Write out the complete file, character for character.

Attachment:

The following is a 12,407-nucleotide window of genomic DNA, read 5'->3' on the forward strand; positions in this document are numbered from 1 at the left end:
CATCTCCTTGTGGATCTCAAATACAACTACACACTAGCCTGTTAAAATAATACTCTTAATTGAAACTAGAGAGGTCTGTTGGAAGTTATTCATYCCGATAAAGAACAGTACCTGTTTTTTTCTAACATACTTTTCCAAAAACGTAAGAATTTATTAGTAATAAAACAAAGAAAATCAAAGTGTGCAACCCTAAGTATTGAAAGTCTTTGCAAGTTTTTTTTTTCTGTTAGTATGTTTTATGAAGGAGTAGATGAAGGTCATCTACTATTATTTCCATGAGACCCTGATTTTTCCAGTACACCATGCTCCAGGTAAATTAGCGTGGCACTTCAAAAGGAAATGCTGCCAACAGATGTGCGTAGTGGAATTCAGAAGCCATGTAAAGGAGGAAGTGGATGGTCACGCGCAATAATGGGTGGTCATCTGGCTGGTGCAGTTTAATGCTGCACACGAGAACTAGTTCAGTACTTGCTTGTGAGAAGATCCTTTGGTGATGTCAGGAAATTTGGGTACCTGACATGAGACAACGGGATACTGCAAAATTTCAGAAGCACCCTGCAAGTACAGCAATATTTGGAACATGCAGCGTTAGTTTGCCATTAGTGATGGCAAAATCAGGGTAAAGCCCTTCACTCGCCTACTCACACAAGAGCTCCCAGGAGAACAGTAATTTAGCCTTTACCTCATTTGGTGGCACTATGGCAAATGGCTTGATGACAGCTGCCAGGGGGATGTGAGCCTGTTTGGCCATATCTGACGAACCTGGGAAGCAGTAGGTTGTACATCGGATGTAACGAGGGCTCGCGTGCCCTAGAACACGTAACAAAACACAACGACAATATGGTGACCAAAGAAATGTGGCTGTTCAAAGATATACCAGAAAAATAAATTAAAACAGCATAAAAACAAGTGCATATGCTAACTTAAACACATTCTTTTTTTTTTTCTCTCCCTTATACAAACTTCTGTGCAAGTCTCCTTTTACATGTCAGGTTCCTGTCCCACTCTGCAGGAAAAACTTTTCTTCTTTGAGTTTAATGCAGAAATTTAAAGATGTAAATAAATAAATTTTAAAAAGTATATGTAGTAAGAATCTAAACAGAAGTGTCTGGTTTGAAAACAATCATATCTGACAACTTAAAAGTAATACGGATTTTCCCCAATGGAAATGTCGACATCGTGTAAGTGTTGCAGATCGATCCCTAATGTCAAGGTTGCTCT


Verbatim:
The following is a 12,407-nucleotide window of genomic DNA, read 5'->3' on the forward strand; positions in this document are numbered from 1 at the left end:
CATCTCCTTGTGGATCTCAAATACAACTACACACTAGCCTGTTAAAATAATACTCTTAATTGAAACTAGAGAGGTCTGTTGGAAGTTATTCATYCCGATAAAGAACAGTACCTGTTTTTTTCTAACATACTTTTCCAAAAACGTAAGAATTTATTAGTAATAAAACAAAGAAAATCAAAGTGTGCAACCCTAAGTATTGAAAGTCTTTGCAAGTTTTTTTTTTCTGTTAGTATGTTTTATGAAGGAGTAGATGAAGGTCATCTACTATTATTTCCATGAGACCCTGATTTTTCCAGTACACCATGCTCCAGGTAAATTAGCGTGGCACTTCAAAAGGAAATGCTGCCAACAGATGTGCGTAGTGGAATTCAGAAGCCATGTAAAGGAGGAAGTGGATGGTCACGCGCAATAATGGGTGGTCATCTGGCTGGTGCAGTTTAATGCTGCACACGAGAACTAGTTCAGTACTTGCTTGTGAGAAGATCCTTTGGTGATGTCAGGAAATTTGGGTACCTGACATGAGACAACGGGATACTGCAAAATTTCAGAAGCACCCTGCAAGTACAGCAATATTTGGAACATGCAGCGTTAGTTTGCCATTAGTGATGGCAAAATCAGGGTAAAGCCCTTCACTCGCCTACTCACACAAGAGCTCCCAGGAGAACAGTAATTTAGCCTTTACCTCATTTGGTGGCACTATGGCAAATGGCTTGATGACAGCTGCCAGGGGGATGTGAGCCTGTTTGGCCATATCTGACGAACCTGGGAAGCAGTAGGTTGTACATCGGATGTAACGAGGGCTCGCGTGCCCTAGAACACGTAACAAAACACAACGACAATATGGTGACCAAAGAAATGTGGCTGTTCAAAGATATACCAGAAAAATAAATTAAAACAGCATAAAAACAAGTGCATATGCTAACTTAAACACATTCTTTTTTTTTTTCTCTCCCTTATACAAACTTCTGTGCAAGTCTCCTTTTACATGTCAGGTTCCTGTCCCACTCTGCAGGAAAAACTTTTCTTCTTTGAGTTTAATGCAGAAATTTAAAGATGTAAATAAATAAATTTTAAAAAGTATATGTAGTAAGAATCTAAACAGAAGTGTCTGGTTTGAAAACAATCATATCTGACAACTTAAAAGTAATACGGATTTTCCCCAATGGAAATGTCGACATCGTGTAAGTGTTGCAGATCGATCCCTAATGTCAAGGTTGCTCT